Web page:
08/06/2012 05:00 EDT | Updated 10/06/2012 05:12 EDT

Spain's 'Guerreras' won't change come semifinal of women's Olympic water polo

LONDON - Spain's "Guerreras" have made it this far in their first women's Olympics water polo appearance, so don't expect them to change come the semifinal.

Spain certainly has a successful history in men's water polo, with a 1996 Olympic gold and two world titles. But the women's game never really found its stride until the London Games, where the Spanish are riding momentum and confidence to become the darling "warriors" back home.

And surprise contenders here.

Spain plays Hungary on Wednesday with the winner facing either the gold medal favourites United States or Australia in the final.

"I was surprised by the team — not since the first game of the tournament, but from our first game in 2010," coach Miki Oca said Monday. "This team is hungry, and when a team starts to mature it's normal for things to come together."

Oca was a member of Spain's team that won a gold in Atlanta in 1996. That medal came after Spain won silver at the 1992 Barcelona Games. He sees clear comparisons between his former and current teams.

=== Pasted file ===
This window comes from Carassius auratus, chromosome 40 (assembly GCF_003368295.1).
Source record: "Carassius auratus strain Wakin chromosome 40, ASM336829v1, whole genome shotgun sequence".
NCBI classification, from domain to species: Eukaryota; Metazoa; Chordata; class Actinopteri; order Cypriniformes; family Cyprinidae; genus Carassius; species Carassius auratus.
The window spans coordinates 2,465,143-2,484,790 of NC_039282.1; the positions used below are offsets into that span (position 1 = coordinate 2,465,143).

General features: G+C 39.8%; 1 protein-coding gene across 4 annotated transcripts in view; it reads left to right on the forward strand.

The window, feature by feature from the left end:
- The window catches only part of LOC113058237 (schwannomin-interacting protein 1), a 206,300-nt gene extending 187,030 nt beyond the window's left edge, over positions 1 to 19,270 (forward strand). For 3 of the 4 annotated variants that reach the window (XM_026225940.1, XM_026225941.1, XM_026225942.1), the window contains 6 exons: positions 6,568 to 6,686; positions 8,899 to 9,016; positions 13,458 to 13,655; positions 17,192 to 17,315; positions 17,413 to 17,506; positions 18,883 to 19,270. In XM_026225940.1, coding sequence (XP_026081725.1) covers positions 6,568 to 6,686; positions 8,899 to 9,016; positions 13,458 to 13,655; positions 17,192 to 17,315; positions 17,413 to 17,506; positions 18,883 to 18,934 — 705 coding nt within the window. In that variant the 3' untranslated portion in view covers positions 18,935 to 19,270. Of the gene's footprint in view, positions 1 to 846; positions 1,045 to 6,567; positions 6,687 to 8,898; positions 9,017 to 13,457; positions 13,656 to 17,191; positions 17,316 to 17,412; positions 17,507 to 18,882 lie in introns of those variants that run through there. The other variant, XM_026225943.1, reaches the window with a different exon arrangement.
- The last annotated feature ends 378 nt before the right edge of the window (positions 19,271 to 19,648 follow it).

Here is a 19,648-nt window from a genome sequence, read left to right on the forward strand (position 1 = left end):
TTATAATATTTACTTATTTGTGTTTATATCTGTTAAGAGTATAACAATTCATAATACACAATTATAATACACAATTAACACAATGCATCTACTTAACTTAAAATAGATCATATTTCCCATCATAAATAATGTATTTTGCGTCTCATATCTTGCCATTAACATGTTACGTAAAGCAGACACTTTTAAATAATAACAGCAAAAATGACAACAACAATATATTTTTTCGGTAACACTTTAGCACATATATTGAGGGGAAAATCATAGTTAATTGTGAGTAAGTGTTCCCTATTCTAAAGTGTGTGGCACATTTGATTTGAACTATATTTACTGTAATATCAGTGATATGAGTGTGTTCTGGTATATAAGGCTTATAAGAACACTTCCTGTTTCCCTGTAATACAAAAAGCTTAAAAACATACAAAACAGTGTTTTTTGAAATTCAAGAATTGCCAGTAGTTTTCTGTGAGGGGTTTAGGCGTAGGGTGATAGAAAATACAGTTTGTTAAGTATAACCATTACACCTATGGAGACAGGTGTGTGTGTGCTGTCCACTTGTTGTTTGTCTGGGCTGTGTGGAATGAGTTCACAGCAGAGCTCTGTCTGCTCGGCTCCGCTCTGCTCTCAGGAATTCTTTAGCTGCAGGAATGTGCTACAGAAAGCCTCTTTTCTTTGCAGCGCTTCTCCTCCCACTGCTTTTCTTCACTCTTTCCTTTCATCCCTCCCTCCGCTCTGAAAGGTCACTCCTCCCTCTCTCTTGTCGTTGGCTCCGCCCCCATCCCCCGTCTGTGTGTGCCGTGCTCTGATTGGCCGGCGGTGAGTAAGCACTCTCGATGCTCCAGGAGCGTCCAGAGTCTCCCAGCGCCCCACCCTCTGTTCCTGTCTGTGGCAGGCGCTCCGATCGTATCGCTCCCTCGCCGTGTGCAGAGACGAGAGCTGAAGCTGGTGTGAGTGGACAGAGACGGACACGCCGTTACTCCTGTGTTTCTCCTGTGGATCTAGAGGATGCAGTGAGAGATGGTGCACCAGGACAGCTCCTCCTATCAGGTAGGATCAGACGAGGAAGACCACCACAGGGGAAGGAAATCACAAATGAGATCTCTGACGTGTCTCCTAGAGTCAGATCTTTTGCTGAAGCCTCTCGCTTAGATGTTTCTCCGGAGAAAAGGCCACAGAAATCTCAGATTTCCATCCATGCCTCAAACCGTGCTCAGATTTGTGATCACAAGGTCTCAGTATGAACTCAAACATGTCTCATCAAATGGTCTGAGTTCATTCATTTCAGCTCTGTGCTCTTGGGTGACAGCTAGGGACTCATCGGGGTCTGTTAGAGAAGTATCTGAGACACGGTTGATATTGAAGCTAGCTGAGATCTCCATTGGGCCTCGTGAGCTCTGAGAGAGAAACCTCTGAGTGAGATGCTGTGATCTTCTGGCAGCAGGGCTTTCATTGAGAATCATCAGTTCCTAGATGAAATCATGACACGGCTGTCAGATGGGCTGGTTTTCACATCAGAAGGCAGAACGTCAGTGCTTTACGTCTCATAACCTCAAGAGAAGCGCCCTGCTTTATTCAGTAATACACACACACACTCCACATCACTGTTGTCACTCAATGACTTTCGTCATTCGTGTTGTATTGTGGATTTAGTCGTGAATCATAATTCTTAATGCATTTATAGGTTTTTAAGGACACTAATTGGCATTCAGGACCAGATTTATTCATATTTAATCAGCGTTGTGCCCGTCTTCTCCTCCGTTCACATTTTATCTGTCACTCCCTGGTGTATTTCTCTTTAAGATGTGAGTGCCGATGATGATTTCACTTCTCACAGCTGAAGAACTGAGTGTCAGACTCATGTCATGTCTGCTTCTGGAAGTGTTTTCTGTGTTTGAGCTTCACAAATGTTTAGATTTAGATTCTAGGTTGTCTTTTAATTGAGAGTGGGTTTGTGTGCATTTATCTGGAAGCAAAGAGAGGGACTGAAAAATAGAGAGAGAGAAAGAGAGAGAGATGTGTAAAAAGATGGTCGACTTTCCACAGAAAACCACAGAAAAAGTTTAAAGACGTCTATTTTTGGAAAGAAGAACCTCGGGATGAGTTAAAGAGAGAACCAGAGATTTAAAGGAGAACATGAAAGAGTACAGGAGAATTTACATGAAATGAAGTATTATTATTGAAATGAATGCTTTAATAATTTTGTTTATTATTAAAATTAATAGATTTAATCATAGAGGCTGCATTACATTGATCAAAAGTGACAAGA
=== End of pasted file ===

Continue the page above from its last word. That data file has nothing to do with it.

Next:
"There are many similarities in their spirit of belief, their dedication to the idea that when the objective is clear and you know the route to take to achieve it. You go for it and they are," Oca said.

Spain qualified for London after winning a tournament in Trieste, Italy, in April with a victory over the host nation, and it has hardly looked back judging by its consistent form.

"That cup was the change that helped us gain the self-belief we needed," Jennifer Pareja said. "That was the leap forward that gave us the confidence to believe in ourselves."

The mood of Monday's news conference mirrored that self-belief. It was light-humoured, jovial and confident, with that last quality especially guiding them in Sunday's 9-7 quarterfinal win over Britain when Oca watched from the stands while serving a match ban.

"They are tough, disciplined, smart, I have a lot of respect for them," said U.S. coach Adam Krikorian, whose team lost to the Spanish in their last meeting. "They are the furthest thing from a dark horse in my opinion."

While the men have provided inspiration to the women, they will have to put their counterparts' performance on Monday out of their mind against Hungary after watching the Spain men lose to Italy 9-7.

"We have to focus on what we know and go out and play like we know," Oca said. "That will keep us focused."